(Richard trying to look non-geeky with Mindi)
One of the summer’s more popular reality shows is "Beauty and the Geek." Women seem to love it, because women love to change a man, whether it’s a geek to a hunk, or a jerk to a nice guy. Television executives seem to instinctively understand this. What’s more fun for a woman viewer than watching these geeky eggheads become cool dudes (with a little help from some women, of course)?
As a board member of JAGS (Jewish American Geek Society), my biggest problem with "Beauty and the Geek" is the unrealistic portrayal of a geek. You non-geeks of the world would love to think that deep down, all geeks want to be just like you ordinary mortals. Put a little hair gel in our hair and we’re like every other guy on the corner, salivating over the bikini blond at the beach.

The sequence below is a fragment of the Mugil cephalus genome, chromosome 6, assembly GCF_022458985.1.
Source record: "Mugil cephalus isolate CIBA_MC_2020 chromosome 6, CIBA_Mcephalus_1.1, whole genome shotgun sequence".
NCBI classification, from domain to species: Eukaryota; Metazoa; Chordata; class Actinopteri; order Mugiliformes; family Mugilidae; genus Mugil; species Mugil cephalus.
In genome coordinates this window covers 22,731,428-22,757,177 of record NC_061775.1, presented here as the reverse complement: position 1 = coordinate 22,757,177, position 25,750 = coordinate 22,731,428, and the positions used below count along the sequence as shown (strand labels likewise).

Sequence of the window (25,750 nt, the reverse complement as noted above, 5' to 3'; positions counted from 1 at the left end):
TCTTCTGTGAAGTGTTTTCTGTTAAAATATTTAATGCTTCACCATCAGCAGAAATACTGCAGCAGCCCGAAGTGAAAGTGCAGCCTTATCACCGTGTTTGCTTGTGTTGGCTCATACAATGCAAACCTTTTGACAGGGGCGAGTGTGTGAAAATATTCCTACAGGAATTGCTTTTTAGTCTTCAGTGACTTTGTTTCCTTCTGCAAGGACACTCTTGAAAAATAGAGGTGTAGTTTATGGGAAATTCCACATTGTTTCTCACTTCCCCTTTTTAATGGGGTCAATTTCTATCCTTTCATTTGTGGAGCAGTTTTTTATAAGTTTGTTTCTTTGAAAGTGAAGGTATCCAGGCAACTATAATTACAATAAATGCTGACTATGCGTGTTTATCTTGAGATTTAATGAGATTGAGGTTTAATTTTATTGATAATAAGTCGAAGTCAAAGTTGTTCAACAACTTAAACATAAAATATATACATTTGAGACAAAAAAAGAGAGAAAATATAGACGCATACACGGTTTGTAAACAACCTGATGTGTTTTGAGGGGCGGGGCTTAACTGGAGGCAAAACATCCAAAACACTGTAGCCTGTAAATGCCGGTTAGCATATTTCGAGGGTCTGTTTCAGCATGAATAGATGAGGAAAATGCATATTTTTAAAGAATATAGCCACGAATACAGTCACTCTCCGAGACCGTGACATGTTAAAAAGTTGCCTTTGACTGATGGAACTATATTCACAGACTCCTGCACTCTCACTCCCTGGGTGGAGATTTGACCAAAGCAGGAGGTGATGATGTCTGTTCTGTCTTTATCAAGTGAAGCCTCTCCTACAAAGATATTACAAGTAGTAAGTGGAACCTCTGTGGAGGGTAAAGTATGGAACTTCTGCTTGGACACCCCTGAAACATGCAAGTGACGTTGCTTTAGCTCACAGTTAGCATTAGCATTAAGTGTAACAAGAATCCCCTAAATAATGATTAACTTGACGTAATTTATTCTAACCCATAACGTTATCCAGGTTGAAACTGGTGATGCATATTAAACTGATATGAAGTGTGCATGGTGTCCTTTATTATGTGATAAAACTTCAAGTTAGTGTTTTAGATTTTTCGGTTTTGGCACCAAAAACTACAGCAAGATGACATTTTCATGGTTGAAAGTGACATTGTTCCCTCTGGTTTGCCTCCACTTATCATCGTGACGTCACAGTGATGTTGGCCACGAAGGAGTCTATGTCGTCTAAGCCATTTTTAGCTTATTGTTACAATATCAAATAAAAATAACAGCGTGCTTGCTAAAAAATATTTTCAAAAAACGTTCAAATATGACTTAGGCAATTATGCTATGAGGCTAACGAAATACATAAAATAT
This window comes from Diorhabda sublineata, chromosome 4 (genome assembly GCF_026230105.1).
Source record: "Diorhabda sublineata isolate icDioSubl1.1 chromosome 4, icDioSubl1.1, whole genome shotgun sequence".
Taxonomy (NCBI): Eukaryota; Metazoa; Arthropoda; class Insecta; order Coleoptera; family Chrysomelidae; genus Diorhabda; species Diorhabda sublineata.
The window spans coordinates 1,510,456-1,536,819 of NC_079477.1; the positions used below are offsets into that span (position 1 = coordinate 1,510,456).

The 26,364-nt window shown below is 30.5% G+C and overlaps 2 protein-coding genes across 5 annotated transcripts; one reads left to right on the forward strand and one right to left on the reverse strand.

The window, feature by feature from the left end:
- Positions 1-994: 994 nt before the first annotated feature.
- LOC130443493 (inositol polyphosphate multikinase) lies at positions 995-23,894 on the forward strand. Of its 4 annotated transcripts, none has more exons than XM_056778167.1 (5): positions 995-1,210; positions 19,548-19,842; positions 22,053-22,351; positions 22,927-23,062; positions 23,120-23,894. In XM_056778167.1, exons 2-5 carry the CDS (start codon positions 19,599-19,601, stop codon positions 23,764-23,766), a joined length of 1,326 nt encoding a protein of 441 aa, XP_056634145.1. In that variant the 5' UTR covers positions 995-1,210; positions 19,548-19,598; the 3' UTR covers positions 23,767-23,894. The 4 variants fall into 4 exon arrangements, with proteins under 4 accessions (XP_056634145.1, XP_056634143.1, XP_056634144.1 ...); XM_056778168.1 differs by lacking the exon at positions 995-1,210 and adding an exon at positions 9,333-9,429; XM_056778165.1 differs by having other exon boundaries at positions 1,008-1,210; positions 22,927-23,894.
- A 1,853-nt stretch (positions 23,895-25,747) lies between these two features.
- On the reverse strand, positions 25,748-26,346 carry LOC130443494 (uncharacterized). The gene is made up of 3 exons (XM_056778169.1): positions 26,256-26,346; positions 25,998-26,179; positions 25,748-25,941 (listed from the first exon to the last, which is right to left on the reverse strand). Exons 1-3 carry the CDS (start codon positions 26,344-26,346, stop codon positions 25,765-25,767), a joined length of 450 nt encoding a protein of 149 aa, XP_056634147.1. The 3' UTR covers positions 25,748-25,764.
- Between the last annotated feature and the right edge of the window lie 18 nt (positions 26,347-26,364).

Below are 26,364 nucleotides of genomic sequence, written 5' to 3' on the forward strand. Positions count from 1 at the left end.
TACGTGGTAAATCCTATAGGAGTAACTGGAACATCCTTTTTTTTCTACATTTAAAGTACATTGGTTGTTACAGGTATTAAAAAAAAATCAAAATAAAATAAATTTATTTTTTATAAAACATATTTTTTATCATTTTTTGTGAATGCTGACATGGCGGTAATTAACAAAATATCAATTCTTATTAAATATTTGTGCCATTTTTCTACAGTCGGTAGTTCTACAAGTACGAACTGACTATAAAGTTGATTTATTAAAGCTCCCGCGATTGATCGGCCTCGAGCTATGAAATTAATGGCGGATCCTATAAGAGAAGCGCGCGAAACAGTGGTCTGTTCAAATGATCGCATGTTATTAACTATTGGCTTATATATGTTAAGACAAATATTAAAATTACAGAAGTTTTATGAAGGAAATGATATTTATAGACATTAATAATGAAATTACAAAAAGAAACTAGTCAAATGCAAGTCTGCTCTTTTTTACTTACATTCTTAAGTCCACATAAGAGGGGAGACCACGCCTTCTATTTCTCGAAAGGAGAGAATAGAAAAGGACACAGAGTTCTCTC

Hogwash. Geeks do not like the beach, especially without SPF 100.
The whole idea of geekiness is that you sublimate your sexual interests into something obscure, like physics or comic book collecting. A real geek would easily trade one of these silly girls for a mint condition edition of Batman #5: Batman meets the Joker. There have been known instances where the libido of a male geek is brought into the open — after much assistance and therapy — but I doubt any red-blooded geek would be salivating over these dumb, poor-spelling girls for very long.
Geekiness is something ingrained, like homosexuality, and cannot be changed with a "makeover." A real geek would be bored very quickly. Adam Mesh from "Average Joe" is average, but not a real geek. Richard of "Beauty and the Geek" is closer to being a real geek, but someone as annoying as him would not be allowed to vote at one of our board meetings.